This is a quick post inspired by my new friend Andrew Su’s frustration with setting up a Sonicwall site-to-site VPN. Andrew was doing all the right things and he did actually get both of his Sonicwall’s properly configured but traffic wouldn’t “flow”. After beating his head against the wall he contacted me for help.
Andrew’s problem was a simple one – he decided that he would add a second Sonicwall firewall to his main office location and then use the second firewall as his VPN end point. This is all well and good BUT it introduces a second gateway into the network. And it was this second gateway that was causing Andrew all his grief!
In simplistic terms, the gateway on a network is the device that “knows” how to pass traffic to networks other than the local network. We are all familiar with gateways because most of us are sitting behind one; your home router, your office router, and so forth. As an example, when you are behind your home router and you want to go to Google, your local network (the LAN) “knows” that any destination that you want to get to that is NOT on the local LAN must be accessed through the LAN gateway. Therefore, Google must be somewhere on the other side of the gateway (which, of course, it is). DNS also comes into play but the basic concept is as described.
Your PC (or other connected device) knows what the gateway is because of your network settings. Running ipconfig on my local machine gives me this output:
So, on my network, any request for a destination that is NOT in the 192.168.18.0/24 subnet must be on the other side of the gateway and traffic therefore routes out outbound through the gateway at 192.168.18.254.
There is a little bit more to all of this and that is known as routing rules. On a simple network like mine there are basic routing rules in place that further refine the “search rules” that are followed to figure out where an IP address lives. Printing out the routes on my machine gives something like this:
There is nothing very fancy in here. Essentially what it is saying is that anything on the 192.168.18.0 network is on the LAN and 127.0.0.1 is the local machine (always set for each network device, 127.0.0.1 is “home”). Anything else you route through 192.168.18.254.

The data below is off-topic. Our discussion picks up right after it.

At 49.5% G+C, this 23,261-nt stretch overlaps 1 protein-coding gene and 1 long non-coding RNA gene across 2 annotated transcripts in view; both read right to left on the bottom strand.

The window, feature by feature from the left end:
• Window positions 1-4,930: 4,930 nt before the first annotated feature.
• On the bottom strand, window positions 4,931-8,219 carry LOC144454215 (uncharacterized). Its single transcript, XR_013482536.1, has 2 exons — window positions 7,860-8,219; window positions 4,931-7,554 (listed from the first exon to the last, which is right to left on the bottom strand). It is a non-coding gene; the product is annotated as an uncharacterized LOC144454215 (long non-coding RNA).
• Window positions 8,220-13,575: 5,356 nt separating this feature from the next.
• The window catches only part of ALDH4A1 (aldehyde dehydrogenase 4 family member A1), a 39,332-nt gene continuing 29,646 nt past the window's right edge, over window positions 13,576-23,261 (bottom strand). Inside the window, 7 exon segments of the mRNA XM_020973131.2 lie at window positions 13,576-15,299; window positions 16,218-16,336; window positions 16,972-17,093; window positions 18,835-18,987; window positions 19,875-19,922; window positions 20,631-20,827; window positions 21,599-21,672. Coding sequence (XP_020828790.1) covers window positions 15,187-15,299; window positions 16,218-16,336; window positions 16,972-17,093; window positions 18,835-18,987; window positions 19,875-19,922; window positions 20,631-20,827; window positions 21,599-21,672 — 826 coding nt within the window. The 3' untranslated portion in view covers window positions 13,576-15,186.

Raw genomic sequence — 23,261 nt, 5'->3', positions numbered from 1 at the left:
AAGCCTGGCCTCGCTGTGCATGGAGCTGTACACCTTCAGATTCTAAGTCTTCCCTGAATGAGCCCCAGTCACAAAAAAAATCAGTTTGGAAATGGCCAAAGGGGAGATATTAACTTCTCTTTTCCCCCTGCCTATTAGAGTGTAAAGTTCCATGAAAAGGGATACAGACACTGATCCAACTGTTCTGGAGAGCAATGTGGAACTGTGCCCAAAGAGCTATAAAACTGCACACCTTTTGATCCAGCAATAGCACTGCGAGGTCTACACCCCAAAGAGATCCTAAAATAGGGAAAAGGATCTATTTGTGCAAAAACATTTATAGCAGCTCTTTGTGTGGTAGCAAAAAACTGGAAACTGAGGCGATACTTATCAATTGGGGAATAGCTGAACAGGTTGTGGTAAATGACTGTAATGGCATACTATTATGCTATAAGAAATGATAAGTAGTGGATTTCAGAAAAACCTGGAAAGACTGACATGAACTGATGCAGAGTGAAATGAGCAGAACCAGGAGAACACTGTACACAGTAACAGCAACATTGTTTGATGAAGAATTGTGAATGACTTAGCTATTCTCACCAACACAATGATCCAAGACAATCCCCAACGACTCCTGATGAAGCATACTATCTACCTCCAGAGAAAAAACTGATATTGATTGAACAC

You may see where I am going with all of this. My machine only “knows” about one gateway. I could have another gateway on my network, let’s call it 192.168.18.253. And let’s say that it connects, somehow (via a VPN on a second firewall) to another network 192.168.30.0/24. If I tried to ping a device at 192.168.30.10 where would the ping go? Well, it would route out through 192.168.18.254 and would get “lost” as .254 is NOT the gateway that leads to the 192.168.30.0 network! My machine has no clue about the gateway that leads to 192.168.30.0.
Now, I could get “fancy” and create routing rules either on my PC or at my firewall (router) that “define” the gateway that should be used if I’m trying to send traffic to the 192.168.30.0 network. And if I had a “complex” network layout I might just do that.
However, getting back to Andrew’s issue the better answer is to remove that second firewall at the main office and simply bring up the site-to-site VPN on the main firewall. That way there is no “complex” routing rules required as the firewalls at either end of the site-to-site VPN “know” about the LAN at the other end of the VPN and will route traffic accordingly.
The old KISS (keep it simple, Simon) rule is supremely important. Don’t introduce any more complexity than you have to when you are building your VPN’s. Get the basics working, first, then tweak things incrementally. If a tweak breaks things it’s then easy to rollback.